Finally, there’s the hangout itself, the home base, The Abbey. The Abbey is deceptively huge and holds not only a ton of different activities but secrets. You can train, hang out to build friendship levels, send teammates on solo side ops, and so on. My biggest problem here is that for all its secrets, the game really doesn’t encourage you to find them out that much. I forgot for most of the game there are whole side activities having to do with finding words of power that unlock other areas or that there’s even a cauldron you can use to make stuff.

The game gives you a pretty brief intro to these things early on but then doesn’t really make mention of it again. But it sure tells you every time someone makes a post on your superhero social media or when a hero is back from injury or ready to have a scene with you or when it’s book club or goth kids' night. I’m just saying a little note in my quest log even just saying something along the lines of “continue to search for words of power” would’ve reminded me that that was even a thing I could be doing.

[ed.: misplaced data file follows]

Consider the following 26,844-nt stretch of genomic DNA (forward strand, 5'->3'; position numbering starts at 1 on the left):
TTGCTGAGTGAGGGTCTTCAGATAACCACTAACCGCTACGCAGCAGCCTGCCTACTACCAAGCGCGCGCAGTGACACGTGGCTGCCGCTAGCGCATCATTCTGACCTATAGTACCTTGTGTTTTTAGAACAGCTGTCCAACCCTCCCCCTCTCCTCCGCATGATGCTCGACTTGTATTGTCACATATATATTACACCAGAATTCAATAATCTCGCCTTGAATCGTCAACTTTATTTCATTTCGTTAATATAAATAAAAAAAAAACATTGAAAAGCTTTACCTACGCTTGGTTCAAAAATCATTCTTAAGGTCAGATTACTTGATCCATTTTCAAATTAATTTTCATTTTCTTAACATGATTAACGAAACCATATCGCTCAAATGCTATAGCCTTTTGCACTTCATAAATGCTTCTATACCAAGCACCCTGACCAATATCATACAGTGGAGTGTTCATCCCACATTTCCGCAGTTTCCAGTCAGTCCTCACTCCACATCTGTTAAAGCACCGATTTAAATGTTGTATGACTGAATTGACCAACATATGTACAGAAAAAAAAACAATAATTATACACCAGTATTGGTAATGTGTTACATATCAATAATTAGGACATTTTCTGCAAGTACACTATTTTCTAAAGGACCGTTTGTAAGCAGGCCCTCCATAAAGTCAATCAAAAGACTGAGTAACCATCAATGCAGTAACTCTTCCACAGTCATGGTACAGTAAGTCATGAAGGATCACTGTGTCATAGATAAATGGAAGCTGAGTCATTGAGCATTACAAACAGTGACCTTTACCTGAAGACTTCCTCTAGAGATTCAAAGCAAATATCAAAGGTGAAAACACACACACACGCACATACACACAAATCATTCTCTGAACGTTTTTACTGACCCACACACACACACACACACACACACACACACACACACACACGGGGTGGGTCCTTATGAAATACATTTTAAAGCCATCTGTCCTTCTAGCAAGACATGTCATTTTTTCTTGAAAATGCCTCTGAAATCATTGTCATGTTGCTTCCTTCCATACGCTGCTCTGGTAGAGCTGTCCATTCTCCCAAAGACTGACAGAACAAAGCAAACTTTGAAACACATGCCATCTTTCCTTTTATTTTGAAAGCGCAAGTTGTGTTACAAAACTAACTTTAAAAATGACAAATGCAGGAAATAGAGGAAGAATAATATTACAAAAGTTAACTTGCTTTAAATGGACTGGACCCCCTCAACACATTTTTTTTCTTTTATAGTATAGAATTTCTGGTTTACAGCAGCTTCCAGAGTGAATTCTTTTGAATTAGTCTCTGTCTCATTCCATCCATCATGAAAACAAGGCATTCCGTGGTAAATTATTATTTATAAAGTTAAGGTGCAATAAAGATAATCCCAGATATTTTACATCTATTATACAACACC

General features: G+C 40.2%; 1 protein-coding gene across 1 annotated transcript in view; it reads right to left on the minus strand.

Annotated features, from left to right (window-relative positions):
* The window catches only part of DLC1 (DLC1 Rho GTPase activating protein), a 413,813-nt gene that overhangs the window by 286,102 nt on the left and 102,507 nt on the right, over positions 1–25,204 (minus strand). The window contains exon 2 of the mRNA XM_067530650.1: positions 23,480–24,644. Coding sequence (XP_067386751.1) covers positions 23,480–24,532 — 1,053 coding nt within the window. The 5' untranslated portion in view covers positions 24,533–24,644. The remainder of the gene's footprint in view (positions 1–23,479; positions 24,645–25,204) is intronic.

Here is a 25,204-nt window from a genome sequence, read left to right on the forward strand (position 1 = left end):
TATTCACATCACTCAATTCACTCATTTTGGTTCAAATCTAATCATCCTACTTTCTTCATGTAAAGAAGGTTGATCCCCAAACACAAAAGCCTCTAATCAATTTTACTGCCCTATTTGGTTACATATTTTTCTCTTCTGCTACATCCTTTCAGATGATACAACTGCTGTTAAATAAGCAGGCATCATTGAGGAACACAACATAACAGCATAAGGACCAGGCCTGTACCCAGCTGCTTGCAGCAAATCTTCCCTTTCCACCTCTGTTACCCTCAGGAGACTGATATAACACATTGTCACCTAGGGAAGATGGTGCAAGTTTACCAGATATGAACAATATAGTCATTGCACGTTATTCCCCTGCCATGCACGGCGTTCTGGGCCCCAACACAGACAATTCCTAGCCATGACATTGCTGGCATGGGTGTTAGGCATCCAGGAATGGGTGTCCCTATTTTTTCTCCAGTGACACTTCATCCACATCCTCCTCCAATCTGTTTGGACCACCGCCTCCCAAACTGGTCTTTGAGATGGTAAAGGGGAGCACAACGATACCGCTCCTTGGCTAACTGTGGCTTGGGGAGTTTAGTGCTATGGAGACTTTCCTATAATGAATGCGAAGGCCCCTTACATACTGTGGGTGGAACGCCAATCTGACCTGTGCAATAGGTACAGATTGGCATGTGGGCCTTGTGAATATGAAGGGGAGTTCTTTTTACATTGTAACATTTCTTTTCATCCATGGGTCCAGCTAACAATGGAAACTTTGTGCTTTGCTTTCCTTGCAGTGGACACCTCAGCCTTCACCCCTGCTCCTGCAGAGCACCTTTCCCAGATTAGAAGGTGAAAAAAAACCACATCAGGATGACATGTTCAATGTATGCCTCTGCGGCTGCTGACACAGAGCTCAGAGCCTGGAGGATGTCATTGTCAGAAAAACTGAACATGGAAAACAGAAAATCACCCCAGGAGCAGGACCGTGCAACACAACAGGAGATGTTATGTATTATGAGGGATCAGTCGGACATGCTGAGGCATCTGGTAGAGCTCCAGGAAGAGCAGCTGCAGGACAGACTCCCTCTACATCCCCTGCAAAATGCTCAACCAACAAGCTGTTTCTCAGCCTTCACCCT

So in essence, Marvel’s Midnight Suns I felt really nailed it on the combat and is just so close on the other aspects that it really stands out exactly where it falters on those. But it’s still probably the game I was most dreading having to play this past year just because while I love turn-based strategy I’ve just not enjoyed X-Com and card-based systems are something that is usually a huge turn-off for me. But I loved my time with Marvel’s Midnight Suns, am at least interested to see how the DLC packs fit in, and hope that follow-up is going to happen.

That’s all for today, I probably won’t have another post this week, but definitely look for something next week, until then see ya real soon!



All about Disney games, past present and future. Mix of reviews, opinion pieces and anything else that fits here.

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All about Disney games, past present and future. Mix of reviews, opinion pieces and anything else that fits here.